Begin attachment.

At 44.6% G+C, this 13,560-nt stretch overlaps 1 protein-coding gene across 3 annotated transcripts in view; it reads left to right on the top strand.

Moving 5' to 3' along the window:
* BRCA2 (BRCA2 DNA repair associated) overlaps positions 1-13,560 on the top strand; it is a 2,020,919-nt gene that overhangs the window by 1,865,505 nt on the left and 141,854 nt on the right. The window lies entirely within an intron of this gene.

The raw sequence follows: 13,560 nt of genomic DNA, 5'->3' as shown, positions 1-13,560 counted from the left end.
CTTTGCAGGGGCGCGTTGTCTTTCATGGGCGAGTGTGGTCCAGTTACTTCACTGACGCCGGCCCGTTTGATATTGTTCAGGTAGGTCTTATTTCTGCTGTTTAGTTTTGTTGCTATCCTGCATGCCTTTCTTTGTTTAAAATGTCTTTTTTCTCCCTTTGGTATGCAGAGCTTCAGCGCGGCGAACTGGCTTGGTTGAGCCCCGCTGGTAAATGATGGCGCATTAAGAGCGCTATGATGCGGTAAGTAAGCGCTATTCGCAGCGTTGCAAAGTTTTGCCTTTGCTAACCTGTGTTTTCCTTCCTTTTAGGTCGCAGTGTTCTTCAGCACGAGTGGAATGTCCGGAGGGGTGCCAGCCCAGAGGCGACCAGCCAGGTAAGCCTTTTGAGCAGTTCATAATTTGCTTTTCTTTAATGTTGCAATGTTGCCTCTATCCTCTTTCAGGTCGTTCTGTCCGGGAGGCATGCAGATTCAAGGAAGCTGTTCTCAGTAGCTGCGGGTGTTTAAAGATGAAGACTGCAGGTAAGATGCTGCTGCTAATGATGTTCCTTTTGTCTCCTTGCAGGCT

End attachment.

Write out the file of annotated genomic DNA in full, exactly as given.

At 44.6% G+C, this 13,560-nt stretch overlaps 1 protein-coding gene across 3 annotated transcripts in view; it reads left to right on the top strand.

Moving 5' to 3' along the window:
* BRCA2 (BRCA2 DNA repair associated) overlaps positions 1-13,560 on the top strand; it is a 2,020,919-nt gene that overhangs the window by 1,865,505 nt on the left and 141,854 nt on the right. The window lies entirely within an intron of this gene.

The raw sequence follows: 13,560 nt of genomic DNA, 5'->3' as shown, positions 1-13,560 counted from the left end.
CTTTGCAGGGGCGCGTTGTCTTTCATGGGCGAGTGTGGTCCAGTTACTTCACTGACGCCGGCCCGTTTGATATTGTTCAGGTAGGTCTTATTTCTGCTGTTTAGTTTTGTTGCTATCCTGCATGCCTTTCTTTGTTTAAAATGTCTTTTTTCTCCCTTTGGTATGCAGAGCTTCAGCGCGGCGAACTGGCTTGGTTGAGCCCCGCTGGTAAATGATGGCGCATTAAGAGCGCTATGATGCGGTAAGTAAGCGCTATTCGCAGCGTTGCAAAGTTTTGCCTTTGCTAACCTGTGTTTTCCTTCCTTTTAGGTCGCAGTGTTCTTCAGCACGAGTGGAATGTCCGGAGGGGTGCCAGCCCAGAGGCGACCAGCCAGGTAAGCCTTTTGAGCAGTTCATAATTTGCTTTTCTTTAATGTTGCAATGTTGCCTCTATCCTCTTTCAGGTCGTTCTGTCCGGGAGGCATGCAGATTCAAGGAAGCTGTTCTCAGTAGCTGCGGGTGTTTAAAGATGAAGACTGCAGGTAAGATGCTGCTGCTAATGATGTTCCTTTTGTCTCCTTGCAGGCT